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Ranchers, others grapple with wildfires’ aftermath

Tim Hearden
Fire crews are gaining an upper hand on several major wildfires in northeastern California, which have burned thousands of acres of timber and grazing land.

Capital Press

REDDING, Calif. — As crews gain an upper hand on several major wildfires in northeastern California, ranchers and others are coming to grips with the fires’ destruction.

Ranchers Kim and Ira Brackett run their cattle in Modoc County during the summer and fall, but the 13,153-acre Day Fire burned much of their forage. Fortunately their cattle came out unscathed except for one cow, which had a burn mark on its side.

“We lost most of our fall grazing,” Kim Brackett said. “That’s a big hit for us. This drought has hit us hard. We don’t have any fall feed right now. It’s tough to decide what to do.”

In Hat Creek, Calif., ranchers Henry and Pam Giacomini saw the 32,416-acre Eiler Fire burn part of their property.

“Everything’s fine — we didn’t lose any cattle,” Henry Giacomini said. “We had no concerns with our irrigated field.”

But on their street alone, the fire burned a restaurant, a store, several homes and a garage, he said. And the 39,736-acre Bald Fire near Fall River Mills, Calif., claimed part of the Giacominis’ U.S. Forest Service grazing allotment.

“We did have some pretty big scares thinking about what might happen if conditions shifted,” he said. “We were frantically trying to move those cows and move their water … a fair distance away from the fire.”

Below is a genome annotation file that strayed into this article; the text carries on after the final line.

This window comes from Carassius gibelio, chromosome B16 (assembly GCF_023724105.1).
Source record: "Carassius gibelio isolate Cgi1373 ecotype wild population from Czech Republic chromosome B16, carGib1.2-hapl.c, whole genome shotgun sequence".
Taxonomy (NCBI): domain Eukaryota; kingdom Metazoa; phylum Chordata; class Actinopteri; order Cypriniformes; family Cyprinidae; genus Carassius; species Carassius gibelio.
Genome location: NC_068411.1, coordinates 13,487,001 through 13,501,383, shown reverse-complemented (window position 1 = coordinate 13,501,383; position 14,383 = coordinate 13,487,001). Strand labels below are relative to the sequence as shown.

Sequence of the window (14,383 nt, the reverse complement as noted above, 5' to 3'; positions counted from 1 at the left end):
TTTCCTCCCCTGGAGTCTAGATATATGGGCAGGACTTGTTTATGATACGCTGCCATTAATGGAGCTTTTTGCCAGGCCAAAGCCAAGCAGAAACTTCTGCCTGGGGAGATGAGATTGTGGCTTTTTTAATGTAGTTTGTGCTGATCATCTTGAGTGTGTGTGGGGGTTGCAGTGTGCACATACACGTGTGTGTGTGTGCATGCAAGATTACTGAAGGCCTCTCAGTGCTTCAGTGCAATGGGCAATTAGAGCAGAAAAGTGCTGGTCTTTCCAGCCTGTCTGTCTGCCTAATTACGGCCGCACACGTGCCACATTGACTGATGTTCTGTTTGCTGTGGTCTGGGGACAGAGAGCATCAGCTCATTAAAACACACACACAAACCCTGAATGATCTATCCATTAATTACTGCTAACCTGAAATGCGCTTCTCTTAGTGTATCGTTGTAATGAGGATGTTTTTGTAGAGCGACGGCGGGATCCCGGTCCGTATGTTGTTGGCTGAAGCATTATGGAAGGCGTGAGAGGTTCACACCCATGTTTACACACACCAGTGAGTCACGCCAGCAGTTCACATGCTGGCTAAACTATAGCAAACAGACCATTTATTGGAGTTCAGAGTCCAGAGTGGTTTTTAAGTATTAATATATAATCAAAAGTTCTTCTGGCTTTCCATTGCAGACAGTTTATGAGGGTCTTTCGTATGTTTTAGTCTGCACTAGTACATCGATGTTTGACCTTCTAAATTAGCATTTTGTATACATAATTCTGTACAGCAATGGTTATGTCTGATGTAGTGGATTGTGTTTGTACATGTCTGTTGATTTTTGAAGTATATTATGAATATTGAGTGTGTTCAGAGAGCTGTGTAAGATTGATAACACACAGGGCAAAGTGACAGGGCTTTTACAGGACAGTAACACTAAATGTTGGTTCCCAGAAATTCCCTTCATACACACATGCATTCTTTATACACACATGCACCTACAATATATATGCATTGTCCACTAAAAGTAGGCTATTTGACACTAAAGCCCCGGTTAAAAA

Ranchers feared the Eiler and Bald fires could join and become one huge blaze, but rain on Aug. 5 “settled it all down,” said Giacomini, a Shasta County Farm Bureau board member.

“I don’t know of any cattle that were hurt, and no people were hurt,” he said. “There’s a lot of loss of timber. A lot of it’s Forest Service, but there’s a lot of private timber ground ... that was involved as well.

“There’ll be some pretty significant salvage operations starting as soon as they can be started,” he said.

The blazes, which started amid thunderstorms in late July and were fueled by dry brush and hot weather, are among more than a dozen burning throughout California, prompting Gov. Jerry Brown to declare a state of emergency Aug. 2. As of Aug. 12, the Day and Bald fires were mostly contained, while the Eiler Fire is 65 percent contained, the California Department of Forestry and Fire Protection reported.

The Eiler Fire, which started southeast of Burney, Calif., destroyed seven homes, two commercial buildings and 12 other structures, according to Cal Fire.

In addition to thousands of acres of timber and grazing land, the fire burned several apiary yards along Highway 89 in eastern Shasta County and destroyed one beekeeper’s house, county Agricultural Commissioner Paul Kjos said.

Hay producers reported that ash was falling on their bales and stacks but didn’t start any new fires, Kjos said. And despite smoky skies, high-elevation growers of strawberry plants for nurseries were starting their harvests on schedule, he said.

For the Giacominis, this certainly wasn’t the first fire to come through the area. A campground owned by the family has been used for staging firefighters during past blazes. But this one was too close for comfort.

“For us personally, this one was different,” Giacomini said. “This one got personal and it got big and scary … I have a whole different appreciation for how much power there can be in this kind of situation.

“It sounds like a cliché, but fire is somewhat normal,” he said. “They happen, and they are going to continue to happen. It doesn’t make us want to leave, but it certainly makes us more personally aware of being ready and trying to do the things you need to do to be protected.”

Online

Cal Fire incident information: http://cdfdata.fire.ca.gov/incidents/incidents_current



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